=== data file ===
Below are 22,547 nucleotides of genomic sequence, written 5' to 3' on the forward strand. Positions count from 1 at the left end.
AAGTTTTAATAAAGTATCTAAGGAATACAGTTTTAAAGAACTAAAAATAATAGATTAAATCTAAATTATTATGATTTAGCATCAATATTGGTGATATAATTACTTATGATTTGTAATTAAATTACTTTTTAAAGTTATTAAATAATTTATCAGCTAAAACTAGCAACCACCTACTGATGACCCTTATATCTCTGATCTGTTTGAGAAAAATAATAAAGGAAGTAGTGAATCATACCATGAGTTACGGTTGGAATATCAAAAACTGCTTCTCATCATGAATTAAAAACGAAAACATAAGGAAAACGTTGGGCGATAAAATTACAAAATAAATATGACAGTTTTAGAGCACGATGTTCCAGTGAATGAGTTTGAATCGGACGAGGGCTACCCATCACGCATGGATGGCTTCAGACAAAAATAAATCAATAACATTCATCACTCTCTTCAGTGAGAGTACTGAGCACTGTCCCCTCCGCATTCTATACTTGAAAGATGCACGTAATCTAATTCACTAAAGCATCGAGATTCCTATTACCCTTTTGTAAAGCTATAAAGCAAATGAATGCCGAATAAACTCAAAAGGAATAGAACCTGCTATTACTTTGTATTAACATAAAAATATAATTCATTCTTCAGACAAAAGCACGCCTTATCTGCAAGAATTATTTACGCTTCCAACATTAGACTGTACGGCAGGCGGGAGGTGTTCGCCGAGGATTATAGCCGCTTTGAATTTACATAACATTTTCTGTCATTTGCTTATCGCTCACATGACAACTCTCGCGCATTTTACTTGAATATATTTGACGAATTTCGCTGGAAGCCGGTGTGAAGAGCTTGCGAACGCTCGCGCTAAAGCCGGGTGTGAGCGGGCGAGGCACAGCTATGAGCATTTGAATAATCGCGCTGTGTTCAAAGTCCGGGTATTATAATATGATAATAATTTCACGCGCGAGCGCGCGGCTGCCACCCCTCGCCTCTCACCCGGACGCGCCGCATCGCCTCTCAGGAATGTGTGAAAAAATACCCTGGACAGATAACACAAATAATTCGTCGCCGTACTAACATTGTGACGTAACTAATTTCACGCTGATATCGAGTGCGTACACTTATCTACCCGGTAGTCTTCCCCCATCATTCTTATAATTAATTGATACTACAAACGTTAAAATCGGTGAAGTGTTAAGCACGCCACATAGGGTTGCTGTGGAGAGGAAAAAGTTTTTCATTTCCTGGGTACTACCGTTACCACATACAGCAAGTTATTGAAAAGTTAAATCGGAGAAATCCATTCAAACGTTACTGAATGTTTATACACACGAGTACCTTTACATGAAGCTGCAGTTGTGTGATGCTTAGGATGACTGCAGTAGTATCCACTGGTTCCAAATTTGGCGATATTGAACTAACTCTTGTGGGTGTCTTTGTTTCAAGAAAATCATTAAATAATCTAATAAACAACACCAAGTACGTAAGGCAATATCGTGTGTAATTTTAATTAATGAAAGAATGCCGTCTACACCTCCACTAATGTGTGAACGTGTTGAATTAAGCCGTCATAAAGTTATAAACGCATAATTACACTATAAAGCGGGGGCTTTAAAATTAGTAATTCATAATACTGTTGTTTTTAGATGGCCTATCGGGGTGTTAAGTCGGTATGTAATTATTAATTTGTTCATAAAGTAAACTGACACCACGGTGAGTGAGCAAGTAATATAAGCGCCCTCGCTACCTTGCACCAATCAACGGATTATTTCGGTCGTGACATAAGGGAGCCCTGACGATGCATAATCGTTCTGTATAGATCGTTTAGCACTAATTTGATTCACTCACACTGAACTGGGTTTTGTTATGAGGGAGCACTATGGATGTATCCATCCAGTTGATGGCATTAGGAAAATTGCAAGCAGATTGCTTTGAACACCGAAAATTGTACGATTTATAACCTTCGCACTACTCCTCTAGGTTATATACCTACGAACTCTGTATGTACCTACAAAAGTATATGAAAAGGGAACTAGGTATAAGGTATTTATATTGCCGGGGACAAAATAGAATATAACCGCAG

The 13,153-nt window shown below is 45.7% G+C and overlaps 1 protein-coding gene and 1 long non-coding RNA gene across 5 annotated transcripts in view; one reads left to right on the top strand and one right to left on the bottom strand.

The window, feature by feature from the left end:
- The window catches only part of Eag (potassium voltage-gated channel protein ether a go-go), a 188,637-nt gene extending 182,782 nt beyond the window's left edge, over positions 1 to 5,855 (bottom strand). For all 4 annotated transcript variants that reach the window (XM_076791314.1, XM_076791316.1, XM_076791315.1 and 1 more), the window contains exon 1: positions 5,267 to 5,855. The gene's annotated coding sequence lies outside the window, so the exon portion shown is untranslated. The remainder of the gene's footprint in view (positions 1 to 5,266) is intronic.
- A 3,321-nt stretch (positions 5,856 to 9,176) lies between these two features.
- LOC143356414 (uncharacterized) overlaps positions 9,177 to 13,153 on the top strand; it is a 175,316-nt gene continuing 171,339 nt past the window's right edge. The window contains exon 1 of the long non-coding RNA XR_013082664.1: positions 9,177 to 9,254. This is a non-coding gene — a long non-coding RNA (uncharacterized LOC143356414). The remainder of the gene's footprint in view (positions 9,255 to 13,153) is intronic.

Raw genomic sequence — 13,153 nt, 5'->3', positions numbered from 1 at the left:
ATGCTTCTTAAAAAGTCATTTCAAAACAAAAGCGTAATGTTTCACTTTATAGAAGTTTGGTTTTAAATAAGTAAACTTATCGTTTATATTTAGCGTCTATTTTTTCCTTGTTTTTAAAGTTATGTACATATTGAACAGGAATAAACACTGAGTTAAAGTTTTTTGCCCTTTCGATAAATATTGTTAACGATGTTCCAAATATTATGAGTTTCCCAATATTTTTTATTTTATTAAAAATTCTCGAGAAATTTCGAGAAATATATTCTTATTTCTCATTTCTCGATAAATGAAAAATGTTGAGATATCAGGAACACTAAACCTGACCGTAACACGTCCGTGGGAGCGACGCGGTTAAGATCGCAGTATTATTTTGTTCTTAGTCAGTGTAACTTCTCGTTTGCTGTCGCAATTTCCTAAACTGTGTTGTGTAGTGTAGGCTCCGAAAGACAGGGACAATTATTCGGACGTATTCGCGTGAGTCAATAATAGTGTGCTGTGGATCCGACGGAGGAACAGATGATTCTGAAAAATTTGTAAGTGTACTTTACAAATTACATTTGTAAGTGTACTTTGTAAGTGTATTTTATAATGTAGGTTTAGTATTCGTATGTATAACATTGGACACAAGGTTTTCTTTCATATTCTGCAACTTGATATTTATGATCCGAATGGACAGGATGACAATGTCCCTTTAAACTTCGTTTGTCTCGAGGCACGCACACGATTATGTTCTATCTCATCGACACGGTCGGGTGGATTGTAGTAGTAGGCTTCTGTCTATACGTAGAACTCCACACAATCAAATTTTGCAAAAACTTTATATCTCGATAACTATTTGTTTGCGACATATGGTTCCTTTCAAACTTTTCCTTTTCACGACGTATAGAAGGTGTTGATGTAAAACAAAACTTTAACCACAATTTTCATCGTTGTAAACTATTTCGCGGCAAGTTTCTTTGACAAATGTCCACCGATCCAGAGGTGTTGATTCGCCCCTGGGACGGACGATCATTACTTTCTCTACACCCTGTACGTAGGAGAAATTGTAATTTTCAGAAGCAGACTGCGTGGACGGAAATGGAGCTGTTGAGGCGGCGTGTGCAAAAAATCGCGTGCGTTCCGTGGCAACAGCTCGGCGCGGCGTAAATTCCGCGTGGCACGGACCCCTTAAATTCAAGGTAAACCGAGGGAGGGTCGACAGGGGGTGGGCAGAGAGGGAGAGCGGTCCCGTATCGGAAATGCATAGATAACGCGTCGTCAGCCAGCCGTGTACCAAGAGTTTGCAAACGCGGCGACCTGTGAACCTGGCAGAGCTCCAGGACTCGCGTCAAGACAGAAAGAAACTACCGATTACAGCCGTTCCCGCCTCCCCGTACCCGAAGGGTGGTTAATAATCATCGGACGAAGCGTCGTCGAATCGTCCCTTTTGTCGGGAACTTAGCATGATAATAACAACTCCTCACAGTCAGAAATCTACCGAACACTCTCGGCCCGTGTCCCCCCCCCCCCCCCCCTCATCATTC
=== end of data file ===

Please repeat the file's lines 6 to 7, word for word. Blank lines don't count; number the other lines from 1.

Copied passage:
- A 3,321-nt stretch (positions 5,856 to 9,176) lies between these two features.
- LOC143356414 (uncharacterized) overlaps positions 9,177 to 13,153 on the top strand; it is a 175,316-nt gene continuing 171,339 nt past the window's right edge. The window contains exon 1 of the long non-coding RNA XR_013082664.1: positions 9,177 to 9,254. This is a non-coding gene — a long non-coding RNA (uncharacterized LOC143356414). The remainder of the gene's footprint in view (positions 9,255 to 13,153) is intronic.